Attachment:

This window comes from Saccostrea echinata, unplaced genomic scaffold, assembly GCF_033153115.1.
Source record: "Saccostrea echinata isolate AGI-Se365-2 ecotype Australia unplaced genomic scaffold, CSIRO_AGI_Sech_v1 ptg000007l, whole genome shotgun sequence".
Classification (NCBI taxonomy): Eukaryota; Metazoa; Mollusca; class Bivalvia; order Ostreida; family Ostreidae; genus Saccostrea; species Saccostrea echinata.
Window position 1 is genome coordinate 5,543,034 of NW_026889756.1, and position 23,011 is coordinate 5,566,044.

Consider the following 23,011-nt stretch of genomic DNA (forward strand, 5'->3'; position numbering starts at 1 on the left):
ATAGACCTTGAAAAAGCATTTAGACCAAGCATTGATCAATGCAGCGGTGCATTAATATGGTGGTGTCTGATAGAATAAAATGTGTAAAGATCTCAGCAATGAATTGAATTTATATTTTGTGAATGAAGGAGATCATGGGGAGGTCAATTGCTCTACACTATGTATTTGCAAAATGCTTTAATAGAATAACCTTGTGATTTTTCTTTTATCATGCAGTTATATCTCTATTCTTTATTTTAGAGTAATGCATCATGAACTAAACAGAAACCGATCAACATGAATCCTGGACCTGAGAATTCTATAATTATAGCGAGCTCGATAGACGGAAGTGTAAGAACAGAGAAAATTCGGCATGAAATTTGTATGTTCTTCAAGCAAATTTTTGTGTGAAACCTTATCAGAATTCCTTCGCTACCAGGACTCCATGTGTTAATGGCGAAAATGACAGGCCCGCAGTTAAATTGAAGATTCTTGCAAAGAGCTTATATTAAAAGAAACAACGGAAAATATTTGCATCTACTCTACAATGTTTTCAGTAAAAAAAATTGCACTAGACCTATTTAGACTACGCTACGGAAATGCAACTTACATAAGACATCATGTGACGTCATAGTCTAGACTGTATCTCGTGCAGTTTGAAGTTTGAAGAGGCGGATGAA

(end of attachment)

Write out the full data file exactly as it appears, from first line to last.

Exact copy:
This window comes from Saccostrea echinata, unplaced genomic scaffold, assembly GCF_033153115.1.
Source record: "Saccostrea echinata isolate AGI-Se365-2 ecotype Australia unplaced genomic scaffold, CSIRO_AGI_Sech_v1 ptg000007l, whole genome shotgun sequence".
Classification (NCBI taxonomy): Eukaryota; Metazoa; Mollusca; class Bivalvia; order Ostreida; family Ostreidae; genus Saccostrea; species Saccostrea echinata.
Window position 1 is genome coordinate 5,543,034 of NW_026889756.1, and position 23,011 is coordinate 5,566,044.

Consider the following 23,011-nt stretch of genomic DNA (forward strand, 5'->3'; position numbering starts at 1 on the left):
ATAGACCTTGAAAAAGCATTTAGACCAAGCATTGATCAATGCAGCGGTGCATTAATATGGTGGTGTCTGATAGAATAAAATGTGTAAAGATCTCAGCAATGAATTGAATTTATATTTTGTGAATGAAGGAGATCATGGGGAGGTCAATTGCTCTACACTATGTATTTGCAAAATGCTTTAATAGAATAACCTTGTGATTTTTCTTTTATCATGCAGTTATATCTCTATTCTTTATTTTAGAGTAATGCATCATGAACTAAACAGAAACCGATCAACATGAATCCTGGACCTGAGAATTCTATAATTATAGCGAGCTCGATAGACGGAAGTGTAAGAACAGAGAAAATTCGGCATGAAATTTGTATGTTCTTCAAGCAAATTTTTGTGTGAAACCTTATCAGAATTCCTTCGCTACCAGGACTCCATGTGTTAATGGCGAAAATGACAGGCCCGCAGTTAAATTGAAGATTCTTGCAAAGAGCTTATATTAAAAGAAACAACGGAAAATATTTGCATCTACTCTACAATGTTTTCAGTAAAAAAAATTGCACTAGACCTATTTAGACTACGCTACGGAAATGCAACTTACATAAGACATCATGTGACGTCATAGTCTAGACTGTATCTCGTGCAGTTTGAAGTTTGAAGAGGCGGATGAA